A Tale of Two Travelers… by Jeff Buscher

Temple_resizedCarl and Paula, two graduate students, traveled with their cohort to study in Myanmar. They shared most of the same experiences since their group traveled and studied with students from their partnering school in Yangon. Unfortunately,  “Culturally Un-Cool Carl” struggled with his surroundings and had a tough time understanding life in Myanmar. “Prepared Paula” on the other hand, reaped the benefits of her studies about the history and culture of this Asian gem of a country. Let’s take a look at their travel journals and see how things went for our travelers.


Day Before Trip…

They say I’m supposed to keep a journal, so here we go… Bought me a new camera for the trip. Can’t wait to use it! Checked out Myanmar on Google Earth. No wonder it takes 30 hours to get there. Holy cow! This is going to be quite a trip!

Travel Day…

Wow, these are the longest flights I’ve ever taken. I should have brought a book to read or something. I need to figure out what to call this place. Is it Myanmar or Burma? Why would one country have two names? I guess I’ll ask one of our friends when we get there. We finally arrived at 11:30pm. Man, am I beat. Get a load of this… Its 11:30 on Wed. night here, but when I called home it’s actually 11 a.m. in Kansas City. I understand being 12 hours apart, but what’s with the extra thirty minutes? We must be in some kind of time warp?

Day One in Myanmar…

It was tough getting to sleep last night. And today, the guy at the hotel didn’t even speak English. I don’t know how he expects to get much business that way.

We headed out to see some Buddhist temples. They have some pretty odd customs.

They expected me to take my shoes off every time we went into one of their pagoda thingys. I feel like I spent most the day tying and untying my running shoes. And one guy in a red robe looked real upset when I took his picture. I didn’t think he would mind. I mean, he was just sittin’ there with his legs crossed and his eyes closed. I wonder how he knew I even took his picture. Oh well, live and learn.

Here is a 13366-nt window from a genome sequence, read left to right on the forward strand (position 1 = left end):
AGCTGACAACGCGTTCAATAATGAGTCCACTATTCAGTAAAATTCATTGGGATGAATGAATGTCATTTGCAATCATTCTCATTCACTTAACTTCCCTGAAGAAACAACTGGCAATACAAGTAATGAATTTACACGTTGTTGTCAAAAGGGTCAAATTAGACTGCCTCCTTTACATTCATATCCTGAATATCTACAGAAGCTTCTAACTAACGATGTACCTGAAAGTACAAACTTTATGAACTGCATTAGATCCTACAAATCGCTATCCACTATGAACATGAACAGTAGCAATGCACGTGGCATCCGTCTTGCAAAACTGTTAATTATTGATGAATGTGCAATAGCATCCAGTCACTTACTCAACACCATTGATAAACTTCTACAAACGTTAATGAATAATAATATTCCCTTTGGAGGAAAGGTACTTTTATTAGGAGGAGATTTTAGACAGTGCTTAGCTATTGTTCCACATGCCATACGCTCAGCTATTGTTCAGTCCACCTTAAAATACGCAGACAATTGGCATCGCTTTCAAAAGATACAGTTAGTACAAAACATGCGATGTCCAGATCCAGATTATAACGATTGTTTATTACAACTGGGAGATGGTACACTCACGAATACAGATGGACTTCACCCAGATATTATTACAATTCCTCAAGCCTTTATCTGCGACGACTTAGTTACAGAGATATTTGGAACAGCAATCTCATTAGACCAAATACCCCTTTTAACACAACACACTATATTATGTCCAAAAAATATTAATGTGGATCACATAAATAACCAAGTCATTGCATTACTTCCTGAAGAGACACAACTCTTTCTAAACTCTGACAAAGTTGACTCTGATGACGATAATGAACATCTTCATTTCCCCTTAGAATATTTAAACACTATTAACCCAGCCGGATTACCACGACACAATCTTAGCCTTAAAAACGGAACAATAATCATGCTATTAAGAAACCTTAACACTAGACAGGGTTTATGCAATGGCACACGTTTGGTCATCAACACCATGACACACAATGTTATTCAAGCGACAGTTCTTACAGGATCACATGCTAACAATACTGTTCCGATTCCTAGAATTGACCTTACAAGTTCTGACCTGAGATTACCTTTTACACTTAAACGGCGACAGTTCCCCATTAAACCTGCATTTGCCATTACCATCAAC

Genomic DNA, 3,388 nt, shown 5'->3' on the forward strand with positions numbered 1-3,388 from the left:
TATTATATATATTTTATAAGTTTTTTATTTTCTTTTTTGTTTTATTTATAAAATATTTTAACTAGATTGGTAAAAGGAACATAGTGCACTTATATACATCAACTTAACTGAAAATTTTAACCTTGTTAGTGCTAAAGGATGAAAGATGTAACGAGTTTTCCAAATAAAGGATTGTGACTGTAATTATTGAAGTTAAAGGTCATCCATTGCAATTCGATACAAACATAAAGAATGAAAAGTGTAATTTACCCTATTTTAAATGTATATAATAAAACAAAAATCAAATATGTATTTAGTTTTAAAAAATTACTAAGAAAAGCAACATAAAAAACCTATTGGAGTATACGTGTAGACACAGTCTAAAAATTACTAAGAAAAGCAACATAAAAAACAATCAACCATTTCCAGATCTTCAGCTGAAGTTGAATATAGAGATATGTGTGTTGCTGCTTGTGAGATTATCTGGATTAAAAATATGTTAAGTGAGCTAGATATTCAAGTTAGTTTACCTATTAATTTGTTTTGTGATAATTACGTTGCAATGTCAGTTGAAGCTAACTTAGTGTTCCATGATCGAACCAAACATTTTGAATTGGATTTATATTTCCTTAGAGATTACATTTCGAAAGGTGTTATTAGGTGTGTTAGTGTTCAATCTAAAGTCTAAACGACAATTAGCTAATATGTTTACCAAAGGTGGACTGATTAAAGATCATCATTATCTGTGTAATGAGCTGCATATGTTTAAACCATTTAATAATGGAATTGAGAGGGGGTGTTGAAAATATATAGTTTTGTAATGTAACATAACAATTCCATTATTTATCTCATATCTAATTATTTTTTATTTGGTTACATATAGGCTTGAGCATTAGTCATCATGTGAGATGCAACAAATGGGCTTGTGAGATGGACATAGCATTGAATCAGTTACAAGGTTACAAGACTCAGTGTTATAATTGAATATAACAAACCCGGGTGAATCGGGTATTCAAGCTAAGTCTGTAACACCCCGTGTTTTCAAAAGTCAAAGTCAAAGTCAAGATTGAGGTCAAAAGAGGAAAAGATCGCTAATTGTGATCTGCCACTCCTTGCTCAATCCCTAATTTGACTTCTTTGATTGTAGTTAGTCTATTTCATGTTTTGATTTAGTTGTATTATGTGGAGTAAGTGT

Day Two in Myanmar…

Today we got to go to a market and buy souvenirs. You would not believe all the cool stuff I bought and it was so cheap. I mean, I think it was cheap. Their money is like play money, I’m not really sure how much I spent. But I got some cool jewelry and bracelets made out of Jade. I also bought some amazing teak wood boxes.  After my first couple of purchases, one of our hosts told me I should try to haggle with them to get a better deal. After that, I started makin’ some serious deals. In fact I don’t think those folks at the market even know how to make money. I ended up paying about half price for everything the rest of the day. Maybe that’s why they are so poor.

And finally, The Last Day in Myanmar…

Well it’s been a wild time, but get a load of this. After spending all my money on souvenirs, (Did I tell you I had to buy an extra bag just for all my stuff?) we were getting ready to leave at the airport. Would you believe they wanted $10 for something they called a “Departure Tax?”  And these guys didn’t seem to be in the mood for haggling over that price. Thank goodness one of my friends had a ten spot she could loan me until we get back to the land of ATMs. Then the guys in customs asked to see my receipts for all the jade I had purchased. I never save receipts! Can you believe it? They actually took some earrings I got for my girlfriend. I was pretty upset, but like I said, these guys seemed pretty serious. Well, I guess after being here nearly two weeks there are some things I just don’t understand. Maybe these folks will learn how to treat visitors better in the future. It’s going to be another long flight. Maybe they’ll have some real food on the plane…


Day before the Trip…

Paula is making a quick stop by the bank today to get cash. She learned that the money exchanges in Myanmar only take only pristine bills dated after 2006. While driving to the bank she practices a few phrases she has learned in Burmese. Her favorite, “Min-gala-ba,” which means hello, but what she really likes about it is the literal translation, “Auspicious Greetings to You!” And finally this afternoon she will double check the contents of her checked bag and her carry on. With such long flights, she wants to be sure she has everything she may need in her carry-on.

Travel Day…